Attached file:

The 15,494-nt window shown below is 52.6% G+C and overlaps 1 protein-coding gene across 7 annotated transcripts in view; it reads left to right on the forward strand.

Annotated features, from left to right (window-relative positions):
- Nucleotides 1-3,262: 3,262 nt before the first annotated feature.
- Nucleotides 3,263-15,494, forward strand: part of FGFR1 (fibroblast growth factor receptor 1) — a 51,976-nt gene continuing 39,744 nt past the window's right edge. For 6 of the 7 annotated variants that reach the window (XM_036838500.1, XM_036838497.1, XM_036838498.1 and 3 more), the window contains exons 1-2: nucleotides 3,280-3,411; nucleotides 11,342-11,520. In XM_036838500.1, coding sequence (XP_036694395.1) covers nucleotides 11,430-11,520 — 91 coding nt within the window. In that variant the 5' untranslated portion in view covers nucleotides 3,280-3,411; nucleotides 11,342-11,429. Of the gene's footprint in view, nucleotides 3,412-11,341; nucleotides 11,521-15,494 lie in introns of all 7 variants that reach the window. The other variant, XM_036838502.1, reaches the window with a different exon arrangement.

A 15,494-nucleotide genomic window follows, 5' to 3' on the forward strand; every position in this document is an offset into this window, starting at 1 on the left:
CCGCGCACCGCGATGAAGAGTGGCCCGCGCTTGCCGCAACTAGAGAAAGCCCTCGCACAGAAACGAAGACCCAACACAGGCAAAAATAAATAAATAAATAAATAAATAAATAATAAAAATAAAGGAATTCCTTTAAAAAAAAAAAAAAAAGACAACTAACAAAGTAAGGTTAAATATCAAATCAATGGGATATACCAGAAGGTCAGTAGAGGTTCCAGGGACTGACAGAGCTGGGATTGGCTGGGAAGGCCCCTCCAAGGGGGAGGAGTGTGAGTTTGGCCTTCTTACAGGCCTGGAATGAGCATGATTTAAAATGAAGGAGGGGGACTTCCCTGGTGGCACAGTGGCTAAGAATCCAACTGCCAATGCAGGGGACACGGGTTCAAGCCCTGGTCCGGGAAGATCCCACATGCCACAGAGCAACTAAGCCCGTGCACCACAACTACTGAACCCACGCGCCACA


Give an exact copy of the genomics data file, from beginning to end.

The 15,494-nt window shown below is 52.6% G+C and overlaps 1 protein-coding gene across 7 annotated transcripts in view; it reads left to right on the forward strand.

Annotated features, from left to right (window-relative positions):
- Nucleotides 1-3,262: 3,262 nt before the first annotated feature.
- Nucleotides 3,263-15,494, forward strand: part of FGFR1 (fibroblast growth factor receptor 1) — a 51,976-nt gene continuing 39,744 nt past the window's right edge. For 6 of the 7 annotated variants that reach the window (XM_036838500.1, XM_036838497.1, XM_036838498.1 and 3 more), the window contains exons 1-2: nucleotides 3,280-3,411; nucleotides 11,342-11,520. In XM_036838500.1, coding sequence (XP_036694395.1) covers nucleotides 11,430-11,520 — 91 coding nt within the window. In that variant the 5' untranslated portion in view covers nucleotides 3,280-3,411; nucleotides 11,342-11,429. Of the gene's footprint in view, nucleotides 3,412-11,341; nucleotides 11,521-15,494 lie in introns of all 7 variants that reach the window. The other variant, XM_036838502.1, reaches the window with a different exon arrangement.

A 15,494-nucleotide genomic window follows, 5' to 3' on the forward strand; every position in this document is an offset into this window, starting at 1 on the left:
CCGCGCACCGCGATGAAGAGTGGCCCGCGCTTGCCGCAACTAGAGAAAGCCCTCGCACAGAAACGAAGACCCAACACAGGCAAAAATAAATAAATAAATAAATAAATAAATAATAAAAATAAAGGAATTCCTTTAAAAAAAAAAAAAAAAGACAACTAACAAAGTAAGGTTAAATATCAAATCAATGGGATATACCAGAAGGTCAGTAGAGGTTCCAGGGACTGACAGAGCTGGGATTGGCTGGGAAGGCCCCTCCAAGGGGGAGGAGTGTGAGTTTGGCCTTCTTACAGGCCTGGAATGAGCATGATTTAAAATGAAGGAGGGGGACTTCCCTGGTGGCACAGTGGCTAAGAATCCAACTGCCAATGCAGGGGACACGGGTTCAAGCCCTGGTCCGGGAAGATCCCACATGCCACAGAGCAACTAAGCCCGTGCACCACAACTACTGAACCCACGCGCCACA